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A Quick Note on 'Quiet Quitting'
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Forgive me. I somehow missed the first flush of discourse about “quiet quitting”: a phrase that proliferated last week on TikTok to describe a supposed movement in which people (particularly younger people) are no longer going above and beyond expectations at work…..but not actually quitting their jobs.
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My first reaction was, perhaps, ungenerous: so this is just a way of people talking about doing their jobs as described? There’s nothing novel about wanting enough money to live comfortably but not being particularly ambitious. It’s easy, from my position (or maybe your own) to look at this idea and think: young people discovering coasting is like young people discovering, I dunno, Tupac, or Joni Mitchell, or the fact that JAWS really is good.
But people have to arrive at revelations — about work and hustle culture, about art and taste, about intimacy and vulnerability — on their own terms. They can be assisted or prompted or cajoled by various texts, as the Greatest Generation was by Man in the Grey Flannel Suit and Boomers were by The Graduate and Gen X was by Slacker and Generation X and Elder Millennials were by Office Space or (oh god) Fight Club….but the discourse has to somehow feel organic and earned, like a secret you discover, instead of wisdom passed down. These revelations are also often the privilege of people who, up until that point in their lives, had been able to keep their faith in meritocracy, and that working hard does mean that doors will always open to you, etc. etc. There’s a reason, in other words, that all of those texts I mention above are very, very fucking white and masculinist.
Today, this message is exploding on TikTok, alongside slightly annoyed responses from jaded millennials like me who already figured out the morally and (often financially) bankrupting properties of hustle culture, and still more responses calling attention to the ways in which only people with certain types of societal privilege are able to coast, because their race or gender presentation makes it so that people already believe in their baseline of competence, whereas others have to go above and beyond just to be understood as competent, the list goes on.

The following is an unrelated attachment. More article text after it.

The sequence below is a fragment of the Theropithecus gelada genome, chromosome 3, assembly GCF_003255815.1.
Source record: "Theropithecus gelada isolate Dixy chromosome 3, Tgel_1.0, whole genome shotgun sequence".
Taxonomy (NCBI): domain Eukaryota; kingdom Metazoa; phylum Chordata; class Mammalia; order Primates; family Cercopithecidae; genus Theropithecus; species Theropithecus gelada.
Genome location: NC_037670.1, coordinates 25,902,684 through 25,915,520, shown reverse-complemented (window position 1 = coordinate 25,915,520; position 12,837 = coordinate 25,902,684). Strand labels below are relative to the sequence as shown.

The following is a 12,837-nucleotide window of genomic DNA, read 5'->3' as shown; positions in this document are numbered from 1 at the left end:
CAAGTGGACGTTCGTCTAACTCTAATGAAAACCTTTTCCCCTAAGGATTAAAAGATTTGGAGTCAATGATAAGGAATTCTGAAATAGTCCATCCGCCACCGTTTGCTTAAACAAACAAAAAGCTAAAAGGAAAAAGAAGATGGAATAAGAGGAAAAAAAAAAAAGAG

Put differently, consumers of this message aren’t just receiving the one TikTok of a guy musing on how he’s come to understand that his identity can be disarticulated from his job — they’re consuming that message within an intersectional critique and refinement of that message. As Claudia Alick puts it below, “It’s not quiet quitting. It’s resisting wage theft. Every couple of years, people will try to repackage a good idea in a way that obfuscates it and makes it harder to actually get to. You’re not quiet quitting, you’re just resisting being stolen from.”
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I’ve yet to see any TikToks that explicitly connect the dots between “quiet quitting” and what’s long been known within labor activism as “work to rule,” which is when a group of workers collectively decide to really do the bare minimum of their job descriptions. (If you’ve seen them, please post in the comments!) The gears of production — in a factory or a fast food kitchen or an office — never grind to a halt, as they would in a work stoppage. They just become sluggish and intolerable. The goal: communicate just how much employers depend on motivated, engaged workers who feel adequately and fairly compensated for the work that they do. That communication only actually produces change, though, when there are enough people doing it together that it becomes impossible to ignore.
“Quiet quitting” can function as a sort of quiet rebellion on the part of the individual — not dissimilar to (sorry) Troy Dyer (Ethan Hawke) stealing a candy bar from his gas station job every day. But when these rebellions remain individual, they also fail to change the system — and instead become fodder for older generations to complain about why younger people have not yet reconciled themselves to their continued exploitation. The popularization of a phrase like “quiet quitting” just gives the people squawking “nobody wants to work anymore” (which they have been doing since at least 1894) a new vocabulary word to insert into their argument.
In short: yes, get on board with the ethos of quiet quitting. But when you start talking about it with others — in your workplace, across your industry, in the classroom, on the internet, wherever — well, that’s the kernel of collective action. Call and conceive of it by its name. Its power, your power, lies in that act of translation.
PS: Charlie and I went on the Ezra Klein Show to talk about future of work stuff + all those back to the office plan bungles. Listen and read the transcript here.
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